F. H. Grosz

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F. H. Grosz
45 Greene St.

In 1860 Michael Gross [sic], Iron Founder was described as follows in the U. S. Census, Non-Population Schedules for Industry: Capital invested $15,000, materials on hand 100 tons of wrought iron valued at $5000, 600 tons of cast iron valued at $30,000, and coal valued at $2500. The average number of hands employed was 20, and the average monthly cost of labor was $800. The total value of the prior year's production of "iron work for buildings" was $60,000.

In the same year the New York Times, 9 Feb 1860, writing in regard to Trow's new printing office on Greene St. stated, "The building and all throughout has been strongly fastened and anchored, and all the iron is of the very best material, and done in the most workmanlike and strongest manner, as the books of Michael Grosz will bear testimony, as he furnished all in the iron department."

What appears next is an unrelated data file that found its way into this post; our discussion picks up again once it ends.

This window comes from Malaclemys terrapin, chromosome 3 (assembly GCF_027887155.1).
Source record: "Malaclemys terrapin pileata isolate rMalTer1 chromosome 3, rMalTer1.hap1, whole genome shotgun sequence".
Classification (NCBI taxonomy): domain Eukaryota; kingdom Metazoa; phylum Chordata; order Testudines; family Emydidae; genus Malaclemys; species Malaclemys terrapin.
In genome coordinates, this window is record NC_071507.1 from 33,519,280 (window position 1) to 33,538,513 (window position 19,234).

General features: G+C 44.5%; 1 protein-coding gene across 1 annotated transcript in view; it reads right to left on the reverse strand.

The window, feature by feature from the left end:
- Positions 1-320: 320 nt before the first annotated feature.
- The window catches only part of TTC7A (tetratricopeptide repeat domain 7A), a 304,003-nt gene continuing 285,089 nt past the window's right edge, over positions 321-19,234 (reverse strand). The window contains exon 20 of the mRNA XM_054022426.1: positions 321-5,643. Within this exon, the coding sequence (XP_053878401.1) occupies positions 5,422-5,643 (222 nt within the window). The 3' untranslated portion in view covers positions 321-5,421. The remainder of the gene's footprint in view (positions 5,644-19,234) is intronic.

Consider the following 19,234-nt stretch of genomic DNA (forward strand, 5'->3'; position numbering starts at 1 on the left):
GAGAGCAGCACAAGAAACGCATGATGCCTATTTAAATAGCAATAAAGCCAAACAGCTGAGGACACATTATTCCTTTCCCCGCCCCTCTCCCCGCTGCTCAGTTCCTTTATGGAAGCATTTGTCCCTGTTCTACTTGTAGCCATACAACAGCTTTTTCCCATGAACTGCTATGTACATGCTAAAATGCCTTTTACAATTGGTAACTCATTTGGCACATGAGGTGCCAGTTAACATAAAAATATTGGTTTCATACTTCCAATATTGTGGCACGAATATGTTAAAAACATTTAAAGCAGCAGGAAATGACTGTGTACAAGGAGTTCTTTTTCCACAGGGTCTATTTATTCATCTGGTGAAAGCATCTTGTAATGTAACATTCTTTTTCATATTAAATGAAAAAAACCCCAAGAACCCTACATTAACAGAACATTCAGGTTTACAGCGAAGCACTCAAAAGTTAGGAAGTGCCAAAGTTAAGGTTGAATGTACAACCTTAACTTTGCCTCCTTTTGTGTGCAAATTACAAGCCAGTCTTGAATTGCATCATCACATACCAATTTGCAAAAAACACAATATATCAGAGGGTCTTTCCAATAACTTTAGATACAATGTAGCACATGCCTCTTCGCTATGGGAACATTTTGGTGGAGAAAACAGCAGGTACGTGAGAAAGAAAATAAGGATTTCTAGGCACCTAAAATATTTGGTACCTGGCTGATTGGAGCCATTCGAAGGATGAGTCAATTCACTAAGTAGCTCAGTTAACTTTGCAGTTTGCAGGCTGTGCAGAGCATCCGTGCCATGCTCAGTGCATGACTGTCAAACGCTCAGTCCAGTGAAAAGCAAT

Michael Grosz, smith and whitesmith, was located at 43-45 Greene St. at least as early as 1841. His son, Frederick H. Grosz (1833-1878), appears in city directories in 1856. The firm name Michael Grosz & Son appears from 1865 through 1880. In 1879 the business was described as manufacturers of "stable fixtures and all kinds of cast iron work, iron railings, window shutters, gratings, bank doors, illuminating tiles, iron fronts, rolling shutters and vault covers."

Both Michael Grosz and Frederick H. Grosz were assessed income taxes during the Civil War. In 1863 Frederick Grosz was taxed $115.74 on an income of $3791 and 67 ounces of silver plate. In 1865 Michael Grosz's assessment was $756.65 on an income of $9803, two watches and 67 ounces of silver plate. In that same year Frederick H. Grosz paid $685.75 on an income of $8994, two watches, a piano, and 67 ounces of silver plate.

Frederick H. Grosz died in 1878. The city directory entries for 1880 listed Marie F. Grosz, widow of Frederick H., and Michael Grosz & Son was designated "estate of."

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